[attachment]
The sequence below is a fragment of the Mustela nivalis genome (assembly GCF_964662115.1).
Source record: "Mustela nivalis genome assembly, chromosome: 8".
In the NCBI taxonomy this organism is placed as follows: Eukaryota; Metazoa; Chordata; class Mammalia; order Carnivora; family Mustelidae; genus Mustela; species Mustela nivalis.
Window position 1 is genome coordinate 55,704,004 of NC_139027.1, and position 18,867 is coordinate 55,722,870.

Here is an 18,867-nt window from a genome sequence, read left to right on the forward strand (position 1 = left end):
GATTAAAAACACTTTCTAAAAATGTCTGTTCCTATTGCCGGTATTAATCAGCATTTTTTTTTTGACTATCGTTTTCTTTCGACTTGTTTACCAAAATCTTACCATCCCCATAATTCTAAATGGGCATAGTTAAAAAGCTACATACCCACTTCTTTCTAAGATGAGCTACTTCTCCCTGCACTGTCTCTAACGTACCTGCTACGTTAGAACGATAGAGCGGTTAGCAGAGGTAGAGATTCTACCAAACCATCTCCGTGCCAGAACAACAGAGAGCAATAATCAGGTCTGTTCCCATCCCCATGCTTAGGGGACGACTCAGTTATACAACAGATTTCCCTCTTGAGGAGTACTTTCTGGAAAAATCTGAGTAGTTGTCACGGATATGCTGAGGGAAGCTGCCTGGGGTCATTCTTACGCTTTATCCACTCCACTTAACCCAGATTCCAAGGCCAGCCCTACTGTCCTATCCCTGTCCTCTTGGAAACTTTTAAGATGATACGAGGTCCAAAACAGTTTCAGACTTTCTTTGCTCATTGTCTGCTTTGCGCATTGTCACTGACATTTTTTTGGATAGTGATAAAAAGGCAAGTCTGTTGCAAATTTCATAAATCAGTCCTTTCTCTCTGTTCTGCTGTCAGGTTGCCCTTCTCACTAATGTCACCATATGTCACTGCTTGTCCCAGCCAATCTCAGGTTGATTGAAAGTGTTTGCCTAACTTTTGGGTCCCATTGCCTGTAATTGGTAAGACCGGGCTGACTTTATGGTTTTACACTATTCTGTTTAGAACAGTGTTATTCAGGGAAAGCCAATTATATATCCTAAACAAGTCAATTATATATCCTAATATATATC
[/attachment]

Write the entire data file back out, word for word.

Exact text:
The sequence below is a fragment of the Mustela nivalis genome (assembly GCF_964662115.1).
Source record: "Mustela nivalis genome assembly, chromosome: 8".
In the NCBI taxonomy this organism is placed as follows: Eukaryota; Metazoa; Chordata; class Mammalia; order Carnivora; family Mustelidae; genus Mustela; species Mustela nivalis.
Window position 1 is genome coordinate 55,704,004 of NC_139027.1, and position 18,867 is coordinate 55,722,870.

Here is an 18,867-nt window from a genome sequence, read left to right on the forward strand (position 1 = left end):
GATTAAAAACACTTTCTAAAAATGTCTGTTCCTATTGCCGGTATTAATCAGCATTTTTTTTTTGACTATCGTTTTCTTTCGACTTGTTTACCAAAATCTTACCATCCCCATAATTCTAAATGGGCATAGTTAAAAAGCTACATACCCACTTCTTTCTAAGATGAGCTACTTCTCCCTGCACTGTCTCTAACGTACCTGCTACGTTAGAACGATAGAGCGGTTAGCAGAGGTAGAGATTCTACCAAACCATCTCCGTGCCAGAACAACAGAGAGCAATAATCAGGTCTGTTCCCATCCCCATGCTTAGGGGACGACTCAGTTATACAACAGATTTCCCTCTTGAGGAGTACTTTCTGGAAAAATCTGAGTAGTTGTCACGGATATGCTGAGGGAAGCTGCCTGGGGTCATTCTTACGCTTTATCCACTCCACTTAACCCAGATTCCAAGGCCAGCCCTACTGTCCTATCCCTGTCCTCTTGGAAACTTTTAAGATGATACGAGGTCCAAAACAGTTTCAGACTTTCTTTGCTCATTGTCTGCTTTGCGCATTGTCACTGACATTTTTTTGGATAGTGATAAAAAGGCAAGTCTGTTGCAAATTTCATAAATCAGTCCTTTCTCTCTGTTCTGCTGTCAGGTTGCCCTTCTCACTAATGTCACCATATGTCACTGCTTGTCCCAGCCAATCTCAGGTTGATTGAAAGTGTTTGCCTAACTTTTGGGTCCCATTGCCTGTAATTGGTAAGACCGGGCTGACTTTATGGTTTTACACTATTCTGTTTAGAACAGTGTTATTCAGGGAAAGCCAATTATATATCCTAAACAAGTCAATTATATATCCTAATATATATC